Statement of Significance
Old Trinity Episcopal Church, on Charlston-Mason Road, in Tipton County, Tennessee, is eligible for the National Register of Historic Places under Criterion C as a significant example of vernacular church architecture in Tipton County. The gable front church is characterized by a pedimented gable with diagonal boards, multi-light windows, and wood ceilings and floors inside. Remarkably for a rural church, the Old Trinity Episcopal Church has had few changes since 1921, when it began to be used for once a year services. The adjacent cemetery is an integral part of the setting
and contains numerous old gravestones.
Old Trinity Episcopal Church is the oldest remaining church building in Tipton County and an extant artifact of the religious life and social history of the county before the development of sizable urban centers here during the middle decades of the nineteenth century. Built in 1847 on an acre of land donated by planter Major William Taylor, the church’s acreage has expanded over the years as the adjacent cemetery grew in size. Since 1921, the church parcel has been 1.8 acres.
The congregation began around 1837 when the Reverend John Drummond moved to the county as a missionary. Under his leadership, a congregation was organized and a vestry elected. For its first ten years, the congregation used a small storehouse, purchased from Robert Hightower, as its place of worship. Known as St. Andrew’s, the congregation remained active until about 1840-1841 when services lapsed. Regular monthly services began again in 1844, under the direction of the Reverend Samuel Litton, who was follwed by the Reverend James W. Rogers in 1845. However, that same year the St. Andrew’s building burned. The congregation remained without a church until the present building was constructed in 1847. The congregation renamed the church from St. Andrew’s to Trinity with the construction of the new building.
By this time, the plantation economy of Tipton County was in full development. The church became a meeting place for both the surrounding families of white planters and of African American slaves from those same plantations. By 1854, the Reverend J.A. Whellock was holding alternating services for white and African American parishioners. When the Reverend Charles F. Collins took over this ministry, he counted forty-one white members and twenty-one African American members. It was not unusual to find African Americans as members of antebellum Episcopal churches. It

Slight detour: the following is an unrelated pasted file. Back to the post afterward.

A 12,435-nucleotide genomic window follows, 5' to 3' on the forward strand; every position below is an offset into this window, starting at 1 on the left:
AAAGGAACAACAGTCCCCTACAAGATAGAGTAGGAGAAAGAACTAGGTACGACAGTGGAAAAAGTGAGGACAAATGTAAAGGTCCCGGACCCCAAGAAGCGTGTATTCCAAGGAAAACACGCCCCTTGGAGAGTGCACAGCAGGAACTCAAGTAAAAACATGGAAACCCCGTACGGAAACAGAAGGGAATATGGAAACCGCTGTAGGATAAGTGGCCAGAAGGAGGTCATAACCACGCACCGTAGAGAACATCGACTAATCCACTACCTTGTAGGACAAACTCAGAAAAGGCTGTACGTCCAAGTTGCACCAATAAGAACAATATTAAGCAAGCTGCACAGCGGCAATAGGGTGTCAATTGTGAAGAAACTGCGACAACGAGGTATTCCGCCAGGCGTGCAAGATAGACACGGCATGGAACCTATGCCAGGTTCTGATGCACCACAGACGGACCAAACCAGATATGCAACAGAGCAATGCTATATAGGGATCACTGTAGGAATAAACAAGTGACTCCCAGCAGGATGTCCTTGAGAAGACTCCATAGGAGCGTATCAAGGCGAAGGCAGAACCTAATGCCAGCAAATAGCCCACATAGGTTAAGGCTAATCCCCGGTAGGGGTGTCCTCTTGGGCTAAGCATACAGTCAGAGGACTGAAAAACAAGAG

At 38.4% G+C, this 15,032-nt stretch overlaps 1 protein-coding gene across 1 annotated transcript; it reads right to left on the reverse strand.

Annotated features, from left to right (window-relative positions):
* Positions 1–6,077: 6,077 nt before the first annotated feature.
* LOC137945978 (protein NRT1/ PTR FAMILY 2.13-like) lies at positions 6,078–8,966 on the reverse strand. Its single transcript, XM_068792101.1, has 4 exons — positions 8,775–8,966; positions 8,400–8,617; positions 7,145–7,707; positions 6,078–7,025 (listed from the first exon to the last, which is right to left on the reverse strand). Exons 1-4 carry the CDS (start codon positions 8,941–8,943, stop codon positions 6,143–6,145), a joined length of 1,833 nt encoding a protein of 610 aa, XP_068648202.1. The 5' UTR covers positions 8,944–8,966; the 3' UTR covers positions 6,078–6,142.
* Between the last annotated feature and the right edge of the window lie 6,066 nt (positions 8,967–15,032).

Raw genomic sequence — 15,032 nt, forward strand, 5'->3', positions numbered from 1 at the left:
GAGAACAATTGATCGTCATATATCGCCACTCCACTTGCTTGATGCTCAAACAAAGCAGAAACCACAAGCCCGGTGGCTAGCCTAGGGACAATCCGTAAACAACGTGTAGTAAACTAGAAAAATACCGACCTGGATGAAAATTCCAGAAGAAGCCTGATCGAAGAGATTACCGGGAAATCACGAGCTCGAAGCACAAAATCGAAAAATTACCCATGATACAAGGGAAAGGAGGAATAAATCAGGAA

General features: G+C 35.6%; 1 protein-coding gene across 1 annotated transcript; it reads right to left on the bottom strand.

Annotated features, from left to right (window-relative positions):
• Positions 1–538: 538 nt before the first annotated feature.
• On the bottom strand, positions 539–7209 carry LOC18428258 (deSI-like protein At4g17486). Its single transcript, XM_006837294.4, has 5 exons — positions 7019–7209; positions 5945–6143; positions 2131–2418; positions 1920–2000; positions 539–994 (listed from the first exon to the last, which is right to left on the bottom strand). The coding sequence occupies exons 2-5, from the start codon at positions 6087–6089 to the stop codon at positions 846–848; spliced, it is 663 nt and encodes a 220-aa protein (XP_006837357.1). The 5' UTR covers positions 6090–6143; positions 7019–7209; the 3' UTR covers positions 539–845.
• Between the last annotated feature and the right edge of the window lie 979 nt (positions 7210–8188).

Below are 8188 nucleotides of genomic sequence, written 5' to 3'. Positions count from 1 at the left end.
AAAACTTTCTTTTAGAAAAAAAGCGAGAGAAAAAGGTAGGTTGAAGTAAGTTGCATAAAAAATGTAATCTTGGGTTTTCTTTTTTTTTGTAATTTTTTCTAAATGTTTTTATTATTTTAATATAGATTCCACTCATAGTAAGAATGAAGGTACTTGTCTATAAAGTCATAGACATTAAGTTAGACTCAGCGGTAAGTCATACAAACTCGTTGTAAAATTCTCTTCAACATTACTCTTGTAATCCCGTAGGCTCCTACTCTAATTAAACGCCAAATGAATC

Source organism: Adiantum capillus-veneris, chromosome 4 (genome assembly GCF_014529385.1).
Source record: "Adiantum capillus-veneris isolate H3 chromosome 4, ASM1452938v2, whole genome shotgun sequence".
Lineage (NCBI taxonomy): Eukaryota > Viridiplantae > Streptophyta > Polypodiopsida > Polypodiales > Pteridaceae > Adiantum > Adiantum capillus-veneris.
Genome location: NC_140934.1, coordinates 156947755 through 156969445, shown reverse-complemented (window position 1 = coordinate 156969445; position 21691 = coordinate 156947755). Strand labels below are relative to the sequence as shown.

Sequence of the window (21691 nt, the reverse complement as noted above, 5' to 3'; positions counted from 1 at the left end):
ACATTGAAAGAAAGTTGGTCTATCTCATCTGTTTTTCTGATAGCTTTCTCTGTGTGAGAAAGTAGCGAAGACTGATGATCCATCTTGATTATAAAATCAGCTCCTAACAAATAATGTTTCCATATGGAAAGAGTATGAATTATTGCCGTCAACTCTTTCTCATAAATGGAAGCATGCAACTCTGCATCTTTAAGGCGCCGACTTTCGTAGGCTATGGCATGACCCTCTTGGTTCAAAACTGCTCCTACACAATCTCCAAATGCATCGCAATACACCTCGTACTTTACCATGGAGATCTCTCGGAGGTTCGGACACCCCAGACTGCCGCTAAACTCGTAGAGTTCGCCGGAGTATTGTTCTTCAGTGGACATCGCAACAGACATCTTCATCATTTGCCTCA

was church policy, according to Bishop Leonidas Polk: “to elevate the spiritual condition of the slaves through religious instruction.” He expressed the ideal of this Christian duty in his statements to the 1843 annual convention of the diocese:
the Gospel of Christ… seeks to equalize the human condition; and to compensate, by the richness of its spiritual provisions, for the disparity existing in the worldly circumstances of our race.
However, rhetoric did not always match reality. As Richard Betterly has concluded:
for the antebellum planters, religion provided a means of maintaining control over their slaves. Their need to control slave behavior and compel them to work overshadowed any ideals of Christian fellowship or the salvation of black souls. Antebellum southern churches … institutionalized the broad social realities of slavery, racism, and ruralism.
Old Trinity Episcopal Church survived the Civil War unmarked; when Bishop Charles Todd Quintard visited on December 31, 1865, he confirmed thirteen new white members and thirteen African American members. However, the church would not survive post-war demographic and socio-economic changes. Back in 1855 the Memphis & Ohio Railroad had been completed through southeastern Tipton County, and by 1855 a new railway town called Mason’s Depot, was created and platted out upon the lands of James Mason. At the end of the Civil War, the new town prospered and grew. Then, in 1868, a railroad connecting Paris and Memphis was completed and the tracks passed through southern Tipton County. Entrepreneurs and railroad officials combined efforts to plat and create a new railroad town, also called “Mason.” Within two years, most social and economic activity in southeastern Tipton County had concentrated at the new town. In 1870, a new Gothic Revival Trinity Church (NR 3/15/84) was designed by Memphis architect James B. Cook. The new church was consecrated in 1871 and the families abandoned the small frame rural
church for the much larger, brick, and architecturally ornate Trinity Church in Mason. However, the founding families still used the rural cemetery at “Old” Trinity for their family burials. In addition in the late 1850s, Tipton County planters and residents in Covington had banded together to build the magnificent frame Carpenter Gothic St. Matthew’s
Episcopal Church (NR 8/16/77) in nearby Covington. This new church undoubtedly attracted some white families who once held allegiance to the rural Trinity congregation and families that may have evacuated to the city during the war.